If written effectively, a business plan can serve as the blueprint for a startup’s success. It’s a roadmap that guides founders from A to B, a tool for wooing investors, and a way to keep fast-growing teams focused. Forget the debate about whether you need one or not. (You do.) The more relevant question is what to include and what to leave on the proverbial cutting room floor.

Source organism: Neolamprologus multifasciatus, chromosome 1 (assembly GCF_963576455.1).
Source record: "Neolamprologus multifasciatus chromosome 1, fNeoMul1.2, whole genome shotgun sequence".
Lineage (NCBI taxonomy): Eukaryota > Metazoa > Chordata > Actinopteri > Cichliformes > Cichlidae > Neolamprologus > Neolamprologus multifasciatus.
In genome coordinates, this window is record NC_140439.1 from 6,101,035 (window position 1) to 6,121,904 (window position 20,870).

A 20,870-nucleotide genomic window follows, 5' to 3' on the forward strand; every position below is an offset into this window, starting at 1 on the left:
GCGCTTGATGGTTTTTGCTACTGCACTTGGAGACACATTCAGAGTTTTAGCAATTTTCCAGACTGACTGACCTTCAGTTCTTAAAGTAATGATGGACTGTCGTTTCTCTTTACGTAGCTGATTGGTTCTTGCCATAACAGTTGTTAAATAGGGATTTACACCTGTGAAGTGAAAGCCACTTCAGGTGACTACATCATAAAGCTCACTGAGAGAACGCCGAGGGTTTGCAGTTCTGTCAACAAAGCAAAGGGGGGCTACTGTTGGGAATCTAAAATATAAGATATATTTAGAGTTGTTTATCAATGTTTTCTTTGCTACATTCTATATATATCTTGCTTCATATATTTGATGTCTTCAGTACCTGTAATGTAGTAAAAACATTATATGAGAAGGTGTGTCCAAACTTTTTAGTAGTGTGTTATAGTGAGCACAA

While there’s no magic formula, there are certain elements that all great business plans should have—and those that should be avoided at all costs. In recent years, those on the receiving end of these documents have seen what you might call buzzword creep, empty rhetoric that serves as a distraction from otherwise good ideas.